Ukraine’s currency touched record lows Monday as continued violence in the rebel-held east fueled pessimism about the country’s economic future.

The currency slump came as the Ukrainian military said it will not pull back its heavy arms from the front lines until attacks by pro-Russian rebels cease completely. Rebel leaders said they have agreed to begin a fuller withdrawal starting Tuesday.

A pullback of heavy weaponry is a key step in a cease-fire deal reached this month, but both sides have said that fighting is continuing, casting doubt on ­efforts to quell the 10-month-old conflict.

[Read: Ukraine pleads for peacekeepers amid fighting]

Fighting between the separatists and Ukraine’s Western-allied government has claimed more than 5,600 lives, according to U.N. estimates. It is the worst bloodshed in Europe since the Balkan wars of the 1990s.

Amid the violence, the Ukrainian currency, the hryvnia, fell 10 percent against the U.S. dollar Monday before recovering its losses — yet another sign of the nation’s flat-lining economy. The combination of military setbacks and fiscal woes is increasingly threatening the leadership in Kiev, the capital.

Ukraine’s currency has dropped 42 percent this month and is down 69 percent in the year since President Viktor Yanukovych fled office after months of pro-European street demonstrations.

The Ukrainian central bank on Monday announced new measures to stem the losses, imposing limits on the ability of Ukrainian businesses to purchase foreign currency.

“We hope that we will be able to stabilize the situation using these measures,” Valeriya Gontareva, governor of the National Bank of Ukraine, said Monday in Kiev, according to the UNIAN news agency. She vowed to combat the currency crisis, saying that “it destroys the economy and the whole banking system.”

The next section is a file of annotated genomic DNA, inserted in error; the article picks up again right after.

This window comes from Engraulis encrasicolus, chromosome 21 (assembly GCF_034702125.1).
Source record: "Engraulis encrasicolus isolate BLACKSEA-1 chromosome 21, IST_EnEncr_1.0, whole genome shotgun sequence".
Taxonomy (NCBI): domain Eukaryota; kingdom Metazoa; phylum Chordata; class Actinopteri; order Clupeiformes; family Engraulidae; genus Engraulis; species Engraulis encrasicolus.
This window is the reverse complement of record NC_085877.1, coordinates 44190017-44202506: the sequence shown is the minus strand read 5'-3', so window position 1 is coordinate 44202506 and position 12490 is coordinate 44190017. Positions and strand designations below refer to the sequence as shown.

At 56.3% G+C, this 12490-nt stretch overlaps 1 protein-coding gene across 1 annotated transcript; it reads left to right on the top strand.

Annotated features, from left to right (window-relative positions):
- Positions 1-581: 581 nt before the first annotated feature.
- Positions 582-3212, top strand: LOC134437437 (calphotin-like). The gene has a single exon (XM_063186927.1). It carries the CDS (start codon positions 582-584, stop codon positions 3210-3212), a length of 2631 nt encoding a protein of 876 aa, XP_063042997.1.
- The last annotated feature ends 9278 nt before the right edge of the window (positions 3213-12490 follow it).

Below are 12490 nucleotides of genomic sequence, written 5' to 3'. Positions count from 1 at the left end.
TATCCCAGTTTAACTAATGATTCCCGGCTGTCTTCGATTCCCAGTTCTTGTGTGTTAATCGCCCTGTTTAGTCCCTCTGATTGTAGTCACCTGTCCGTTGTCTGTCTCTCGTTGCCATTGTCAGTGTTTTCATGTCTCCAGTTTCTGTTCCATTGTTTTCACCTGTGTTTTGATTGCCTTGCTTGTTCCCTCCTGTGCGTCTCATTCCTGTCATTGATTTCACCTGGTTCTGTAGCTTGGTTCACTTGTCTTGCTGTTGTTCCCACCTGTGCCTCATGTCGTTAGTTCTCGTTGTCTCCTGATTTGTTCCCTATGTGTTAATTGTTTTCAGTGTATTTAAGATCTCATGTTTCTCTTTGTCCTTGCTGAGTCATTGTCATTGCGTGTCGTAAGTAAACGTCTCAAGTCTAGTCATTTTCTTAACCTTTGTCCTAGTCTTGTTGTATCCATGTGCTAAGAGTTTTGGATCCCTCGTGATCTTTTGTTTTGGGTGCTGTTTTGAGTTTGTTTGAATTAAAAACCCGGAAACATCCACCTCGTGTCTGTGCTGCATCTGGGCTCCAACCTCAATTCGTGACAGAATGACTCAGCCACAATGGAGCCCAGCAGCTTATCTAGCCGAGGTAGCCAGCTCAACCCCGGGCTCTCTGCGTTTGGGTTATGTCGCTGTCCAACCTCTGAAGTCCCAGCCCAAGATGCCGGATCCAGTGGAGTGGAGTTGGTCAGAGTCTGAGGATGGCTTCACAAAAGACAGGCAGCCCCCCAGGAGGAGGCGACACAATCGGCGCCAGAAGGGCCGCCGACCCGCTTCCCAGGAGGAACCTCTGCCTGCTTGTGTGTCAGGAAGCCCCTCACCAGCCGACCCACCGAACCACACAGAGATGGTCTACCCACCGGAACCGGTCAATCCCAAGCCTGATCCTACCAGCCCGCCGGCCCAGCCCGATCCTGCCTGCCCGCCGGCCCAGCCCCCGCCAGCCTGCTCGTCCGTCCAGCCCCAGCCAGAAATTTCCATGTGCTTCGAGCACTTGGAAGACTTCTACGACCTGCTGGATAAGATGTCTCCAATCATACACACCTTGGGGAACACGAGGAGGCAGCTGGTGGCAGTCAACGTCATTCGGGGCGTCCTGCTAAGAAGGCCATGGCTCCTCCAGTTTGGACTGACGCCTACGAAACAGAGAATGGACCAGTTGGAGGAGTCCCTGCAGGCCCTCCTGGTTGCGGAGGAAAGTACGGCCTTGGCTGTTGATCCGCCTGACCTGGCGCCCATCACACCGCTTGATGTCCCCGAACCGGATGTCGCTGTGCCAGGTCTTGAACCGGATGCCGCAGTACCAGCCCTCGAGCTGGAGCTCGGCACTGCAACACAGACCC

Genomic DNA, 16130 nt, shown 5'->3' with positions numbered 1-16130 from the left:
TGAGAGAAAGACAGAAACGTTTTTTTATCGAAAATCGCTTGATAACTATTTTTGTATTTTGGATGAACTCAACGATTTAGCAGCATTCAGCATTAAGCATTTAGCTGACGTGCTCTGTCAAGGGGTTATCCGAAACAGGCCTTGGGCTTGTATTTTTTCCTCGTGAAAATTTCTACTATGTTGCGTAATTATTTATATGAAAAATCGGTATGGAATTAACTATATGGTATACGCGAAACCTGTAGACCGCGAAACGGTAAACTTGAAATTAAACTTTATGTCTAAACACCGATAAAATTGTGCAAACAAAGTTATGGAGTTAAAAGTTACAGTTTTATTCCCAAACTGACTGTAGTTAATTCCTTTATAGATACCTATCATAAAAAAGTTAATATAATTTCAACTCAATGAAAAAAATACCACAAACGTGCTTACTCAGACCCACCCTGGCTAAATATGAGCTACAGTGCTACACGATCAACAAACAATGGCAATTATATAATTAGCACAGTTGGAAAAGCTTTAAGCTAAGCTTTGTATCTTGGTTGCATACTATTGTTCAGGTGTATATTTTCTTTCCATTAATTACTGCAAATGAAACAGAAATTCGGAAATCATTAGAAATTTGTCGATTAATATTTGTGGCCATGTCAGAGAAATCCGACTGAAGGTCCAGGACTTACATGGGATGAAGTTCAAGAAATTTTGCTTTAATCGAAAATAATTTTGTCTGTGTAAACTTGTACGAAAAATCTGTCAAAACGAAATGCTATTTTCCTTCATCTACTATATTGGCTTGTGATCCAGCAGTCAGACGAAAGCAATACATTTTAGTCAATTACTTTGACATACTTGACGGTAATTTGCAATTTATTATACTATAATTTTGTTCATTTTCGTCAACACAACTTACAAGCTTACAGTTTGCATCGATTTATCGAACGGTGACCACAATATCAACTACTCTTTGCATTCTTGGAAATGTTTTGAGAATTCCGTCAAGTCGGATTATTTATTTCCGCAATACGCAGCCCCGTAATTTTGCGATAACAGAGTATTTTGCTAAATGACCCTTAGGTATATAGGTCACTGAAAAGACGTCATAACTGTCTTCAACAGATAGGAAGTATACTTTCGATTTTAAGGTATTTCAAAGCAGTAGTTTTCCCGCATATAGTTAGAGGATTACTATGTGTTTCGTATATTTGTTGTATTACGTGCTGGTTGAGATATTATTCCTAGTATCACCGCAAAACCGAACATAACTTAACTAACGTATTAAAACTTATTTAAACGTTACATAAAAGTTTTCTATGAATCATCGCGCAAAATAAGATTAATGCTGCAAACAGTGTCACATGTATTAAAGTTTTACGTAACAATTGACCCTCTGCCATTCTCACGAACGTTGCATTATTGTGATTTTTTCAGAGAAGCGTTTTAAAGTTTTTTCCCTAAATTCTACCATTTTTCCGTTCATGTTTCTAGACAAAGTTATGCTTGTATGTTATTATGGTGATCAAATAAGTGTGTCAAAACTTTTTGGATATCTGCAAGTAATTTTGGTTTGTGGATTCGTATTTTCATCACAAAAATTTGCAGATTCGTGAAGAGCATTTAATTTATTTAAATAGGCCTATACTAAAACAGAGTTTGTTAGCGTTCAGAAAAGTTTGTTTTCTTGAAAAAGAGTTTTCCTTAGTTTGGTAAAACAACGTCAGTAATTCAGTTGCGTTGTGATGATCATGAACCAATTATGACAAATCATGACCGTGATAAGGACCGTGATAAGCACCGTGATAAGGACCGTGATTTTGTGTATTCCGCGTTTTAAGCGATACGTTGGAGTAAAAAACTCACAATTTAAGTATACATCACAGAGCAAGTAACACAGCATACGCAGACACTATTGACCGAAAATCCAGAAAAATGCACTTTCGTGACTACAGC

The currency’s nose dive puts even more pressure on government finances, making it harder for the country to buy energy, military hardware and the basics necessary for a war-hit population. It also sends prices of imported goods skyrocketing, meaning that ordinary Ukrainians need to pay far more for their groceries.

The plunge calls into question Ukraine’s ability to repay money borrowed from global creditors. The central bank’s reserves of foreign currency are depleted, raising the prospect that the nation could soon go bankrupt.

Ukrainian military officials said Monday that the ongoing violence means they cannot pull back their weaponry.

Members of the Ukrainian armed forces are seen near Artemivsk, eastern Ukraine, on Feb. 23. (Gleb Garanich/Reuters)

Lt. Col. Anatoliy Stelmakh told reporters in Kiev that although attacks on Ukrainian military positions had “significantly decreased,” there were two artillery attacks overnight. “As long as firing on Ukrainian military positions continues, it’s not possible to talk about a pullback,” he said.

Under the internationally brokered peace deal reached in Minsk, Belarus, two weeks ago, both sides are to withdraw their heavy weapons from the front lines to create a buffer zone. Ukrainian officials had said Sunday that they were planning to begin the pullback.

Rebel leaders, meanwhile, said they were planning a fuller withdrawal Tuesday. Both sides have repeatedly said they would start pulling their weapons from the front lines, only to renege later. Last week, government forces were dealt a major defeat when they were forced to retreat from the strategic railway hub of Debaltseve. The violence came after the cease-fire was supposed to have gone into effect Feb. 15.

The setbacks have even Ukrainian President Petro Poroshenko’s allies questioning the government’s strategy and military planning.

Germany, the primary Western driver of the cease-fire deal, said Monday that it was losing hope for the prospects of the peace plan.

“It is clear the implementation of the measures is not satisfactory,” Steffen Seibert, a spokesman for German Chancellor Angela Merkel, told reporters in Berlin. “What is decisive is a comprehensive cease-fire. It is worrying for the German government that we haven’t yet seen anything like this.”

The currency plunge came a day after a bombing at a pro-Ukrainian rally in the government-controlled city of Kharkiv that killed two people. A third victim, a 15-year-old boy, died Monday of wounds suffered at the rally, city authorities said. A spate of attacks in Ukrainian-held cities has sparked fears even in areas far from the harshest fighting in the east.

Daniela Deane in London contributed to this report.